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New Life for an Ancient Property
By Mary Ewing-Mulligan
Sep 11, 2012
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Weingut Liebfrauenstift, Rheinhessen (Germany) Dry Riesling, 2011 (P. J. Valckenberg, $19):  If you occasionally taste wines blind, you might have experienced one of the main benefits of blind tasting, the pleasure of discovering something unexpected or new.  When I tasted several 2011 dry German Rieslings recently, I discovered the new face of a very old and very famous wine property.

Weingut Liebfrauenstift is named for the ancient Monastery of Our Lady in Worms, an historic crossroads city in the Rheinhessen region.  It is the winery that gave its name to Liebfraumilch wine, an estate wine which enjoyed high acclaim in Europe 200 years ago -- before its name went into wider use in 1908 and eventually came to apply to a large-volume wine produced by numerous wineries in four regions.  Until 1808, the vineyards belonged to the Capuchin Monastery of Our Lady but when the monastery was dissolved, a merchant named Peter Joseph Valckenberg (founder of the Valckenberg import/ export/ wine-producing company) purchased most of them, and the estate has continued in that family since then.  Today, the 34-acre property is recognized as a high-quality Riesling estate.

The wine that caught my attention in my blind tasting was the 2011 Dry Riesling Qualitatswein from Weingut Liebfrauenstift.  It is the winery’s less expensive dry Riesling, the other being the single-vineyard Liebenenstift-Kirchenstuck Riesling Trocken ($34).  It is a delightful, food-friendly, dry Riesling that it is higher in quality than many comparable dry German Rieslings.

Although I favor dry Rieslings over off-dry Rieslings from most wine regions, I find that dry German Rieslings can be challenging to enjoy, even in these days of warmer climates and higher ripeness in the grapes.  It’s a question of balance: because most of Germany’s regions are cool, the wines tend to be fairly light, austere and acidic unless they have some sweetness to lend them weight and to balance their acidity.  A good dry Riesling needs the inherent quality of good grapes from a good vineyard to give it substance.  This wine enjoys that advantage.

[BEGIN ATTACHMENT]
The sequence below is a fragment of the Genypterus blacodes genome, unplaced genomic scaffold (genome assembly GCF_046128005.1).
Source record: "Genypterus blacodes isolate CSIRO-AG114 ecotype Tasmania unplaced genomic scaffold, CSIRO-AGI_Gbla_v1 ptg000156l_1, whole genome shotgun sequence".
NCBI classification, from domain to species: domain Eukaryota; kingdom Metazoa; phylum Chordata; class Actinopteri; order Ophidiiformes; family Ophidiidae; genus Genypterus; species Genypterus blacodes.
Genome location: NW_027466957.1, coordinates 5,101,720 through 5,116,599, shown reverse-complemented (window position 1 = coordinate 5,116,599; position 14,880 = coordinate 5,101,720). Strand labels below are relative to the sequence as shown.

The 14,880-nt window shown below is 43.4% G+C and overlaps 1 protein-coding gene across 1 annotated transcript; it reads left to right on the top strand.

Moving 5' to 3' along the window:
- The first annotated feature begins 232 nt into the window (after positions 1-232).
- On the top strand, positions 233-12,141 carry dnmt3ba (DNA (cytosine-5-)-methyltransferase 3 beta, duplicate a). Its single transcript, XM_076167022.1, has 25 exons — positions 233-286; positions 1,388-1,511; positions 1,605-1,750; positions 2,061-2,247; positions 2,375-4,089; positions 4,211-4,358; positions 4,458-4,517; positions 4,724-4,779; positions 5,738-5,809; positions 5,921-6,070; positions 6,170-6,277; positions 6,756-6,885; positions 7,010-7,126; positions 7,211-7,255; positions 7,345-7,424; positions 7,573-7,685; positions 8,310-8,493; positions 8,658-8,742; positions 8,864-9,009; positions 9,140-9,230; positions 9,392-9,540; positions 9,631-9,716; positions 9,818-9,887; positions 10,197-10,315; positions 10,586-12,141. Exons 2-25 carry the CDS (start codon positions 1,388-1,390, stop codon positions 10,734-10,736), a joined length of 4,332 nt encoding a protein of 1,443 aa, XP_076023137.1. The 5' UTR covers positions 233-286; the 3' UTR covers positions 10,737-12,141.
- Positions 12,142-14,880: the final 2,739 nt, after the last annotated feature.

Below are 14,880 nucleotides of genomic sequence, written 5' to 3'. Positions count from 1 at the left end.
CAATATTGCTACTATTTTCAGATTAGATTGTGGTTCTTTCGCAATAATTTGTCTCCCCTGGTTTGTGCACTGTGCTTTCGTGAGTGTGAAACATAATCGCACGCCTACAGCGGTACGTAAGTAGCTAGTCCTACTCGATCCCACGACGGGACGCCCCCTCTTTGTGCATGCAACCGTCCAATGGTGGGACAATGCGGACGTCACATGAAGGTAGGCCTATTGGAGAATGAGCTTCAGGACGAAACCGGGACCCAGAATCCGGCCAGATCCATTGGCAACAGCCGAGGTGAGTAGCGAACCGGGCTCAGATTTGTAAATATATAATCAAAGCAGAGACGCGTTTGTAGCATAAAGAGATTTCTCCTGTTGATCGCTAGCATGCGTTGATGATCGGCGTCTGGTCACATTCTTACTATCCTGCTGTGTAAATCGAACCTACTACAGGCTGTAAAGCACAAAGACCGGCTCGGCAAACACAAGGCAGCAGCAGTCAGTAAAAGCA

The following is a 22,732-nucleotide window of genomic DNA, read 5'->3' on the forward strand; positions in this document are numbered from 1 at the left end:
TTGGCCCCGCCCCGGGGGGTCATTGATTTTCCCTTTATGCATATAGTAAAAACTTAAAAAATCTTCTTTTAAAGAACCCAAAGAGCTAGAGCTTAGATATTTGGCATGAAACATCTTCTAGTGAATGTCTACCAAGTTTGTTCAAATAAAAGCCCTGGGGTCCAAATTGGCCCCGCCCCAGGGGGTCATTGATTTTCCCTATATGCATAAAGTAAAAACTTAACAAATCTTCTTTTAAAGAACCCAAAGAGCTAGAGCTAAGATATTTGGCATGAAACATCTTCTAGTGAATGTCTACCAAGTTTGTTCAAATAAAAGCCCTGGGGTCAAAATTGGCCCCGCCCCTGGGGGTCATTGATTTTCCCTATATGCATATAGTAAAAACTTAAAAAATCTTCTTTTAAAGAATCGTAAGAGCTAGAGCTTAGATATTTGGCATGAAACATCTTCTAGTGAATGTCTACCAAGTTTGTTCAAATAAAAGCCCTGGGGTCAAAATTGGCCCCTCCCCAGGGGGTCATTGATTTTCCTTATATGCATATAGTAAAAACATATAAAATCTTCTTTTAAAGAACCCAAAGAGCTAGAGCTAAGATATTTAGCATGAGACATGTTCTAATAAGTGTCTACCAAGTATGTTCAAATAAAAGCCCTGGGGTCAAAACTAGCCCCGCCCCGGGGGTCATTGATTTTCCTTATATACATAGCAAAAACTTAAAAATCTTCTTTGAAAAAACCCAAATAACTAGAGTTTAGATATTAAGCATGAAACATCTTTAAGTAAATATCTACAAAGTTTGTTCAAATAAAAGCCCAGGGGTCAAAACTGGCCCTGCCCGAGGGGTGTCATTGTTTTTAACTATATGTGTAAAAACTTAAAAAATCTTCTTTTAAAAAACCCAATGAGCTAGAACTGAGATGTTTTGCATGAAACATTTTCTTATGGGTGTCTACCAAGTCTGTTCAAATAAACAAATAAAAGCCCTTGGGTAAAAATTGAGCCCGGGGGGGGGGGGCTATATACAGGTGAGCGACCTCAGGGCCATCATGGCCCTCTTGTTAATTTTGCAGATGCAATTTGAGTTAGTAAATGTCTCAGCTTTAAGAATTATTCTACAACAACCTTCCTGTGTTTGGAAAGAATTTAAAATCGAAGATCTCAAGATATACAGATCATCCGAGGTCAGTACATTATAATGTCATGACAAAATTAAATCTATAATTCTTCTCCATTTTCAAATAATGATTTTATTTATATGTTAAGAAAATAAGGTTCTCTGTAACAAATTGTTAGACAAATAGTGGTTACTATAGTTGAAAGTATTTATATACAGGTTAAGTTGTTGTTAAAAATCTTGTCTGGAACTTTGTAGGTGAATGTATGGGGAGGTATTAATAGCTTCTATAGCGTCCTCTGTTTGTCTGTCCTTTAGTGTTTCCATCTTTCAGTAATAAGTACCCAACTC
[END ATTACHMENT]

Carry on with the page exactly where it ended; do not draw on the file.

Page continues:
This 2011 Riesling is light-bodied, fresh and crisp.  Its aromas and flavors are delicate and fresh, suggesting grapefruit, nectarine and ginger, with a marked minerality; these flavors have precision and they show good concentration across the palate.  The wine has a very slight prickly texture from a bit of dissolved CO2.  Despite its high acidity, the wine has enough richness of flavor and alcohol (12 percent) to be well balanced.  The wine’s enduring finish confirms the quality.

Of course this wine would be ideal with seafood and delicate fish, such as scallop ceviche, simple shrimp or baked trout.  It also goes very nicely with fresh tomatoes and mozzarella dressed in olive oil.  To my surprise, I discovered that it can even go well with spicy black beans and rice, cutting through the assertive flavors of the food without getting buried by them.  I would not be in any hurry to drink this wine, because it is young and can age; a hall-full bottle lasted nicely in my refrigerator for a full week.

90 Points